Public places, such as the supermarket, provide opportunities to socialize with other people for those who are on the autism spectrum. After years of practicing and learning how to interact in social situations, they may find themselves able to do so with relative ease at times. However, they can still become overwhelmed when dealing with so many different stimuli in public. For a person on the autism spectrum, a busy block in a metropolitan city can be just as overwhelming as a crowded supermarket or an entire classroom.
To help ease their anxiety and discomfort, those around them need to understand what they need from others when out in public. In general, people on the autism spectrum may have needs similar to those of other people, requiring their space and wanting privacy. However, there are some differences that others can do to recognize and help if they need assistance.
People on the autism spectrum may have sensory processing issues, which means that loud noises or bright lights can be challenging for them to handle. Loud noises such as a child crying, an ambulance siren, or the sound of a blender can be enough to send them into sensory overload. They may need some space if they are not wearing headphones that cancel out these sounds.
People on the autism spectrum typically have difficulties making small talk with strangers and other people in social situations. If their companion is talking to other people when they are in public, it may be helpful for them to take an outside position where they can see their friend while enjoying some space.
They also might need help finding things. They usually learn to ask for help in school or when working with professionals but still may not know what words to use when talking with others in a casual setting. If their companion is helping them to find something at the market or in another store, it can be helpful for that person to take the lead while also giving them space.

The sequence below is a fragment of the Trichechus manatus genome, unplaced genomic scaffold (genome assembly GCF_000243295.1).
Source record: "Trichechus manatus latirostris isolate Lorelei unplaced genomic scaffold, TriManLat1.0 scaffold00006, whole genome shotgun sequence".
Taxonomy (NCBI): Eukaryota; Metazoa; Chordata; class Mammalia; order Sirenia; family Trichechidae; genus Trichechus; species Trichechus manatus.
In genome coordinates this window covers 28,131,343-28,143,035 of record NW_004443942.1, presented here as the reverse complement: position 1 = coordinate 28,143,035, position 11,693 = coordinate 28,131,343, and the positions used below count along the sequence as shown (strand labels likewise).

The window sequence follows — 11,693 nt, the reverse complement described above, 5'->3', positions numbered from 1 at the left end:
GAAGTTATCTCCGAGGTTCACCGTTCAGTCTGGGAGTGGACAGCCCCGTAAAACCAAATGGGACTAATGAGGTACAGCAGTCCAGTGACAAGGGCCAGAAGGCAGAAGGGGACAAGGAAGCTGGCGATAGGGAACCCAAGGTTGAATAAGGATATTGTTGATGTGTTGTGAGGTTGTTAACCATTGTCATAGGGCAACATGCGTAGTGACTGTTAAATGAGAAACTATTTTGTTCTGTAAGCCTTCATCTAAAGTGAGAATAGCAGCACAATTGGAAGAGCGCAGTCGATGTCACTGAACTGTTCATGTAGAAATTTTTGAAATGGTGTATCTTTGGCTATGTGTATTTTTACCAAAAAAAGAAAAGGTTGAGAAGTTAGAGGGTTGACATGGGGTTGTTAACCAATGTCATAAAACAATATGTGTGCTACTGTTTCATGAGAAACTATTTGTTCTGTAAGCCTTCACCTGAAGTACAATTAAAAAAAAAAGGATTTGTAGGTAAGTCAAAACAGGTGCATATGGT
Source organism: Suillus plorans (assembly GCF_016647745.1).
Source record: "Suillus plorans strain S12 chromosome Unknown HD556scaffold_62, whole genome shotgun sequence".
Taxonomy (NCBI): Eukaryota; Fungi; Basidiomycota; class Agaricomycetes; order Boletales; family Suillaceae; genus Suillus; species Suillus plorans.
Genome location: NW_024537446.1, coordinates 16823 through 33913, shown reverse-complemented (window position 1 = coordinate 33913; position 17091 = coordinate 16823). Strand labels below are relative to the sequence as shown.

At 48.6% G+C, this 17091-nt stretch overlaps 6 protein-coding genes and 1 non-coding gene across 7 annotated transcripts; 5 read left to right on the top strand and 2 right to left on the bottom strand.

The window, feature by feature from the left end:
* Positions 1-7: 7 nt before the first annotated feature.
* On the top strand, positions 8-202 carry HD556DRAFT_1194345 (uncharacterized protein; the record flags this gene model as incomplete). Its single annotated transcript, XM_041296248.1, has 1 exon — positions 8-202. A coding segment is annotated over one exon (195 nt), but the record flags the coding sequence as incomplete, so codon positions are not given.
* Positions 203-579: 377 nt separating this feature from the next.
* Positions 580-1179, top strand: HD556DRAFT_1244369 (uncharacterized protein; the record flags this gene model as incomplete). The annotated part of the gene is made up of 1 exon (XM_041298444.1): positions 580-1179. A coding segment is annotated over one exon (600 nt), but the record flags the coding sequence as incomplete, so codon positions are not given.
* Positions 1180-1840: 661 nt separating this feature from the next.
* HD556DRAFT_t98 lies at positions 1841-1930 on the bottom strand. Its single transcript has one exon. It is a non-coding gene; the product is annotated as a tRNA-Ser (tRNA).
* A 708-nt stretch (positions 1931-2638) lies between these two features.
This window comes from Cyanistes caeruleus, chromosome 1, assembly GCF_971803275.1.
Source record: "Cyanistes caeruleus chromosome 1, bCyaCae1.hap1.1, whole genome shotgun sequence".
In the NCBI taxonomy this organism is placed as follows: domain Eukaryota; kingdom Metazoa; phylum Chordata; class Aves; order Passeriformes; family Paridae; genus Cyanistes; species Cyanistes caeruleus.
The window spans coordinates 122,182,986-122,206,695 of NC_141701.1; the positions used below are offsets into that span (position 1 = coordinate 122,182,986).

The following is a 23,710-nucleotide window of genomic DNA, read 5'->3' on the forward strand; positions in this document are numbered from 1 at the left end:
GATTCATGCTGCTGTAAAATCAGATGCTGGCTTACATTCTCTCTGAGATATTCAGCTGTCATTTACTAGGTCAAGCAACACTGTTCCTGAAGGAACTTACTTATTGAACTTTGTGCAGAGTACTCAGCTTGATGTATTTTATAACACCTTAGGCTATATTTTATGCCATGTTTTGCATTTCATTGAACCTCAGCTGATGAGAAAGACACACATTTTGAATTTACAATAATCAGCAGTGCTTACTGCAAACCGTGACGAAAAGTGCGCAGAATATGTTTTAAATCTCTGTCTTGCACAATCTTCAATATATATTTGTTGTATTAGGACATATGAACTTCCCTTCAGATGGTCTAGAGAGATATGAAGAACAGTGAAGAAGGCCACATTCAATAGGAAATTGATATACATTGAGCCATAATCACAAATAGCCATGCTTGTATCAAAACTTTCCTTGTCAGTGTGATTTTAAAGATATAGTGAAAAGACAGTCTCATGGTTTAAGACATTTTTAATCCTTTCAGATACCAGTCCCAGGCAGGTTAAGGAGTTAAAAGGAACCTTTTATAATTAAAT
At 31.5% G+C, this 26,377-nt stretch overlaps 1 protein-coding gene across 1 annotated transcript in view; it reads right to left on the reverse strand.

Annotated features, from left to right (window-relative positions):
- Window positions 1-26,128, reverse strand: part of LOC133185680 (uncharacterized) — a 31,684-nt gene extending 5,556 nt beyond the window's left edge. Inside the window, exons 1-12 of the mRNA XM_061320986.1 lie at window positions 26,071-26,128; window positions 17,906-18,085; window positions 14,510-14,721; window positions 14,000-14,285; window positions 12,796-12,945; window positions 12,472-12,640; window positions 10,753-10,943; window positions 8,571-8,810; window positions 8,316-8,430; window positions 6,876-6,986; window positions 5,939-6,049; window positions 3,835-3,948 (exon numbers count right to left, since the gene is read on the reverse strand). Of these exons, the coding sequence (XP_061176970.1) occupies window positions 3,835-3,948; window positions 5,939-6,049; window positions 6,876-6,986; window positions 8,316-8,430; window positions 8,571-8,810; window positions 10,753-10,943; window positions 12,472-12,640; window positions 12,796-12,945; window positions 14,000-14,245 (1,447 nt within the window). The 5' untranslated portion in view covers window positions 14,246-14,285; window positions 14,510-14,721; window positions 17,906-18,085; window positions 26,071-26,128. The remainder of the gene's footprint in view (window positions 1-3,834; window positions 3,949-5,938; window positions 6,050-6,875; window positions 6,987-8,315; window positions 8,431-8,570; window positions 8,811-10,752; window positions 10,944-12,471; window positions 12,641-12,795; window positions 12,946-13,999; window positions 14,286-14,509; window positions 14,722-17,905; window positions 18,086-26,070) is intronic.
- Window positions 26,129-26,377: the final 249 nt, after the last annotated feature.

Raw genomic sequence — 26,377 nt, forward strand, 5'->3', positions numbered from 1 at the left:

People on the autism spectrum may also have difficulties understanding how other people are feeling. They might not know if others are upset with them or notice when others are uncomfortable with something they have done. If a person on the spectrum is causing a commotion in public, it can be helpful for their companion to ask them to stop or try to distract them politely.
People on the autism spectrum may become overwhelmed in public places with many people and stimuli present. To ease this anxiety, it can be helpful for those around them to consider their needs and practice techniques that can help with sensory overload.
- People on the autism spectrum may become overwhelmed in public places.
- It is essential to know how to help those on the autism spectrum when they are out in public to ease anxiety and discomfort.
- These same people might need space or understanding if they are causing a commotion or becoming overstimulated.
- It is essential for those with autism to have their needs met in public places.